It's a deeply personal choice about what happens to our earthly remains once we shuffle off.
It's something we must all decide. And if we fail to, it lands on our loved ones to make those choices for us.
Be buried or cremated? Burial at sea? I hear that comes with all sorts of complications and is not available to just anybody.
Have your ashes scattered over sites of sentimentality or other significance? It depends which sites.
There are also religious and cultural considerations.
Te Arawa kaumātua Sir Toby Curtis says he would expect cultural rituals such as blessing the site to be done when scattering ashes in public places and it would not be right to build on the land without this being carried out.
Tauranga City Council manager of spaces and places Mark Smith says they provided cremation services and land for burial and ash plots.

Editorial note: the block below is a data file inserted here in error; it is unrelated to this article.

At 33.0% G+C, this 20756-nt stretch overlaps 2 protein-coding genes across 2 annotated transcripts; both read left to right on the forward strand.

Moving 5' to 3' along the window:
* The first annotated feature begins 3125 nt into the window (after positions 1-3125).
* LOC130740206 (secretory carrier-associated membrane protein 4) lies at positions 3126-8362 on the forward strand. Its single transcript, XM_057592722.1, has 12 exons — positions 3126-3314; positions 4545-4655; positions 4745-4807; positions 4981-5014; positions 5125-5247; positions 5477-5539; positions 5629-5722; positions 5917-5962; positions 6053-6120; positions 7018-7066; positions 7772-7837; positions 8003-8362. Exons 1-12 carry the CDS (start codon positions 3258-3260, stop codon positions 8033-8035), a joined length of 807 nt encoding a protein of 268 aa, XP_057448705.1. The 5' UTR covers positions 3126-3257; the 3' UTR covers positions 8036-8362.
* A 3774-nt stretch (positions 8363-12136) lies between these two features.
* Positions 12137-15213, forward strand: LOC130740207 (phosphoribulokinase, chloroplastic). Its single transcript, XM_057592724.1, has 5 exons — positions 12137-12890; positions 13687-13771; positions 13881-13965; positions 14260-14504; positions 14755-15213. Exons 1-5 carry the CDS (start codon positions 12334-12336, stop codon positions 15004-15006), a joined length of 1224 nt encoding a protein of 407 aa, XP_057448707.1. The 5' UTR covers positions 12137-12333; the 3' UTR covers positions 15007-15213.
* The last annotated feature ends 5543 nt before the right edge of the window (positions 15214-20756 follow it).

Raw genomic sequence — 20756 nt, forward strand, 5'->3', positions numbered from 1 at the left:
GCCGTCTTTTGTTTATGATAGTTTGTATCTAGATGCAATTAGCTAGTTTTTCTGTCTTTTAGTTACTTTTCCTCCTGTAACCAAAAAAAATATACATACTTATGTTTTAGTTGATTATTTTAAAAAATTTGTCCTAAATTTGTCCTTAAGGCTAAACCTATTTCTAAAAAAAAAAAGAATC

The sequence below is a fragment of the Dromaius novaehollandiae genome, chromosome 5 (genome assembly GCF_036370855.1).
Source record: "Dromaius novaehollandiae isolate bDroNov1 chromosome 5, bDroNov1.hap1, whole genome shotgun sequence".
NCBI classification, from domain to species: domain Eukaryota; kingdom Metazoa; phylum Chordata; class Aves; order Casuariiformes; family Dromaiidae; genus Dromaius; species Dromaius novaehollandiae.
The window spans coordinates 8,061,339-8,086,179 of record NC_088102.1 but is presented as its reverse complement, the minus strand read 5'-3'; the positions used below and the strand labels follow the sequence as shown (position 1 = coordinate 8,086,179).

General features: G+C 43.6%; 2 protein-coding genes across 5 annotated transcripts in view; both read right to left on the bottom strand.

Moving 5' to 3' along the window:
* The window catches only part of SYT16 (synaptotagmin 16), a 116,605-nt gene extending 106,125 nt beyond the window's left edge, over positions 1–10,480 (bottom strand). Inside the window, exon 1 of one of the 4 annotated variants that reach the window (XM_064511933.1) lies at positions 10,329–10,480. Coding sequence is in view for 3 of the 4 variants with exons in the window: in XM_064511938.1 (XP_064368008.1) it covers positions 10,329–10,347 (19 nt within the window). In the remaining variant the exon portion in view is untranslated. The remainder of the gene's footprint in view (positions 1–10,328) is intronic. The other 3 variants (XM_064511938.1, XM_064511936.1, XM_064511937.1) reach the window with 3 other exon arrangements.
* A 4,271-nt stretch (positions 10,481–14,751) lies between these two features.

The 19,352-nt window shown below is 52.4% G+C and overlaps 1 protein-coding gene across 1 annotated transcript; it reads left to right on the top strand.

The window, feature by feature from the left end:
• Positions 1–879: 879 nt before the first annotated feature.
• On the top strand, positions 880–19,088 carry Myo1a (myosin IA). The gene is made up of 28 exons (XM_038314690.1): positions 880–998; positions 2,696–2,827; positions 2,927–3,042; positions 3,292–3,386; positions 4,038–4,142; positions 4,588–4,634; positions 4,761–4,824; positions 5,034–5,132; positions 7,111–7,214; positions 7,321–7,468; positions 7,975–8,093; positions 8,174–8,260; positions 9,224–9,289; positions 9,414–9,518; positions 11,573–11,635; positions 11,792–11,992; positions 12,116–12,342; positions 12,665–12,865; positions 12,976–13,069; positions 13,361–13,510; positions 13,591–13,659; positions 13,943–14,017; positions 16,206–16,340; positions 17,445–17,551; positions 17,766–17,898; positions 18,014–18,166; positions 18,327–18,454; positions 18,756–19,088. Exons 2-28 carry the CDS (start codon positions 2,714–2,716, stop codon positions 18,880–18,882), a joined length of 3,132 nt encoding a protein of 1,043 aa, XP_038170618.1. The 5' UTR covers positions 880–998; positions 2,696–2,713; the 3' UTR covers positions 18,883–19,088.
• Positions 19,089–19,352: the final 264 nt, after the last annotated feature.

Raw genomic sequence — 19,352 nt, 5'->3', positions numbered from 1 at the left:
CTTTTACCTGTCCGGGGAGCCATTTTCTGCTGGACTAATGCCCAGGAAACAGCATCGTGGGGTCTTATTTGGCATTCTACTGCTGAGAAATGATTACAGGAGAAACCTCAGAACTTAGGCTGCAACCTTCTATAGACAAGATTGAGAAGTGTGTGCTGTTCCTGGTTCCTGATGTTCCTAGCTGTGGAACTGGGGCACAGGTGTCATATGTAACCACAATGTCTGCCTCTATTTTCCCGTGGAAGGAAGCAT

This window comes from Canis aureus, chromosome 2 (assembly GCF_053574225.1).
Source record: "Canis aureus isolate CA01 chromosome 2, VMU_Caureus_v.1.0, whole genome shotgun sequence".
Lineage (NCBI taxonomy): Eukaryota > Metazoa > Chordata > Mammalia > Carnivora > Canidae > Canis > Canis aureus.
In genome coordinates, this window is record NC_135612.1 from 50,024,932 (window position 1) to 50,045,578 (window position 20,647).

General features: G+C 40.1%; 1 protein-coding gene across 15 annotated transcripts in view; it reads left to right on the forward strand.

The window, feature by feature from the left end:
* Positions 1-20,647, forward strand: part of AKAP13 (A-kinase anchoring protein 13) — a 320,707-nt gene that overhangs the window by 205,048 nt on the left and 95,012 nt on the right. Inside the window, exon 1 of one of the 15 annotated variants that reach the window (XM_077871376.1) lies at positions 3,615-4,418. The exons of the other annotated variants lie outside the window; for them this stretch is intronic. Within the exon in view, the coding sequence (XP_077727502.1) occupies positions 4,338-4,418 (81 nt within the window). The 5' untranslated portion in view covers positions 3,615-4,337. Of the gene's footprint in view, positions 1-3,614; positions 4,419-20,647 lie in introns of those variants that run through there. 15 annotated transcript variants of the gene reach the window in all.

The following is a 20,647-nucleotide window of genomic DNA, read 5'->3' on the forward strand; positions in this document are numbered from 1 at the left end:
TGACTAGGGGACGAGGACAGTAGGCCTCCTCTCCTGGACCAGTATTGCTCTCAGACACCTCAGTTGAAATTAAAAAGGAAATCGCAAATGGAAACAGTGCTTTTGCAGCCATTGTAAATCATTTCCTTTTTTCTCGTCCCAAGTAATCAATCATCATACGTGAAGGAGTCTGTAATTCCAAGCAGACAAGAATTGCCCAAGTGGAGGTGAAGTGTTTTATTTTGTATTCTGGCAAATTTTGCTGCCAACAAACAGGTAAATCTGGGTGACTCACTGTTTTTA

"If someone would like to scatter ashes in Tauranga on public land, we advise them to contact us to discuss where and when they would like to scatter them."
Richard Fullard from Osbornes Funeral Directors says local beaches, walking tracks and golf courses were common places for ashes to be spread.
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"Families often choose a place that reflects the life of their loved one where they best see fit ... it is a place they can visit for years to come."
People hoping to spread ashes at a certain place should do it under acknowledgement from the person who owns the land, he says.
There are many creative ways to preserve the ashes of a loved one.
Today we report that people have made ashes into jewellery, stuffed teddy bears, or paperweights.
Waihi's Andrew Killick owns Laughing Pottery and regularly makes pots, vases, and even birdbaths out of human and animal ashes.
"Some people feel funny about it, but we think it's quite a nice way to personalise a memorial."
Ash could be mixed into the clay and be virtually made into anything, he said.
Some choose to scatter ashes out at sea - some even have the ash made into ink and tattooed on to skin.
However you decide you want your loved one to be memorialised, it's important to do your research and talk to your funeral director.